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Subjective well-being and its determinants in rural China

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  • KNIGHT, John
  • SONG, Lina
  • GUNATILAKA, Ramani

Abstract

A national household survey for 2002, containing a specially designed module on subjective well-being, is used to estimate pioneering happiness functions in rural China. The variables that are predicted by economic theory to be important for happiness prove to be relatively unimportant. Our analysis suggests that we need to draw on psychology and sociology if we are to understand. Rural China is not a hotbed of dissatisfaction with life, possibly because most people are found to confine their reference groups to the village. Relative income within the village and relative income over time, both in the past and expected in the future, are shown to be important for current happiness, whereas current income is less so. Even amidst the poverty of rural China, attitudes, social comparisons and aspirations influence subjective well-being. The implications of the findings for the future and for policy are considered.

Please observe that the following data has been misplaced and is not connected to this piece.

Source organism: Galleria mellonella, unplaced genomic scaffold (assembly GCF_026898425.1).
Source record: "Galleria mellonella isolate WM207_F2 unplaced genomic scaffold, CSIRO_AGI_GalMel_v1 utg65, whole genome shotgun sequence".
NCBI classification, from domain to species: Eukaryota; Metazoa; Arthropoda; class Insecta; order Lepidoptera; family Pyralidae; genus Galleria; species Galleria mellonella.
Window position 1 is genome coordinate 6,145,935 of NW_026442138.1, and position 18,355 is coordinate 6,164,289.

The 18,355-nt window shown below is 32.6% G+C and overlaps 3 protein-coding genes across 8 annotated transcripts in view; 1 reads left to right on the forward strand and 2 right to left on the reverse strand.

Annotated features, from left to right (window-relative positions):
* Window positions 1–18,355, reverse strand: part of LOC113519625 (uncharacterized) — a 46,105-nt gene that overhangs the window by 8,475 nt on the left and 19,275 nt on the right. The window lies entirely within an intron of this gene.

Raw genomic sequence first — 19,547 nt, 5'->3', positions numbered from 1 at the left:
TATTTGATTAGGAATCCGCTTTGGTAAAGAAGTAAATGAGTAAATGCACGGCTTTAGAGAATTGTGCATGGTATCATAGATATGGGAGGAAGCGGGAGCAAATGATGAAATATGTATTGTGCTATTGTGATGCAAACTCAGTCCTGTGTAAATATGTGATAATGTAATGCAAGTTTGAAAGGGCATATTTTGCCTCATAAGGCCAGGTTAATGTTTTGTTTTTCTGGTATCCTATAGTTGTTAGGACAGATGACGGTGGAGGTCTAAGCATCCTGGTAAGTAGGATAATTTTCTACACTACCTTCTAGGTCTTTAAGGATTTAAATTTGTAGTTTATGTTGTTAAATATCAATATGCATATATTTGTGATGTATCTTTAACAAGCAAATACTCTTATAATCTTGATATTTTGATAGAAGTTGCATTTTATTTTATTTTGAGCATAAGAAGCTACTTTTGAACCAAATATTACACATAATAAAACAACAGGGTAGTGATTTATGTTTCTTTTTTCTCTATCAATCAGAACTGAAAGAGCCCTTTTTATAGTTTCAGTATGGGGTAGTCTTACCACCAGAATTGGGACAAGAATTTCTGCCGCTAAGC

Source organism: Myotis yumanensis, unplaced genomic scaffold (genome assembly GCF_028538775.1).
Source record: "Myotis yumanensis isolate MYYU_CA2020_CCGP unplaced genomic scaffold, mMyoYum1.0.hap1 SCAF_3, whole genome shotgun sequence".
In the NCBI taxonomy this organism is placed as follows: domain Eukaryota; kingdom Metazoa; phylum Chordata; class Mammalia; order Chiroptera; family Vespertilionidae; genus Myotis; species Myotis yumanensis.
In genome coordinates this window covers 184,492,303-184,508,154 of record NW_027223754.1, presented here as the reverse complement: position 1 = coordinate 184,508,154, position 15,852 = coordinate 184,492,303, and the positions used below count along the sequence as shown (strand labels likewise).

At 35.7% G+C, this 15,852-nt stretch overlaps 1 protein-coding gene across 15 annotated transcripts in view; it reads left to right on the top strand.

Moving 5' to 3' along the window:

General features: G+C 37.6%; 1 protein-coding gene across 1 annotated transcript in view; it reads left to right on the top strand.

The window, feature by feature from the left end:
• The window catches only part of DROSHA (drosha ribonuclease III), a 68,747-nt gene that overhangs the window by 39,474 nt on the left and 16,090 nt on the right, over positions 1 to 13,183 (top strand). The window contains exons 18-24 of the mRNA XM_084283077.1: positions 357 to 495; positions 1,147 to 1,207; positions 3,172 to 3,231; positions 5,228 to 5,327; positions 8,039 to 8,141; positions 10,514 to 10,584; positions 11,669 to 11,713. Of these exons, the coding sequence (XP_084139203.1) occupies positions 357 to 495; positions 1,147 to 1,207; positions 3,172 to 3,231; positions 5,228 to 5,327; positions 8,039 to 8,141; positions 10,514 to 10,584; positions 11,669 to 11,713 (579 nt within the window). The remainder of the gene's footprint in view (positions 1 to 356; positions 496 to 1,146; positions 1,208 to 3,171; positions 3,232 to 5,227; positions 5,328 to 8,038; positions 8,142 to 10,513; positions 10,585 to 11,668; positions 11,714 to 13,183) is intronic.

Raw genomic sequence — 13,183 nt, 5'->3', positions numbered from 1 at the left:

Suggested Citation

  • KNIGHT, John & SONG, Lina & GUNATILAKA, Ramani, 2009. "Subjective well-being and its determinants in rural China," China Economic Review, Elsevier, vol. 20(4), pages 635-649, December.
  • Handle: RePEc:eee:chieco:v:20:y:2009:i:4:p:635-649
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    Keywords

    Happiness Subjective well-being Aspirations Relative deprivation Reference groups Poverty China;

    JEL classification:

    • I31 - Health, Education, and Welfare - - Welfare, Well-Being, and Poverty - - - General Welfare, Well-Being

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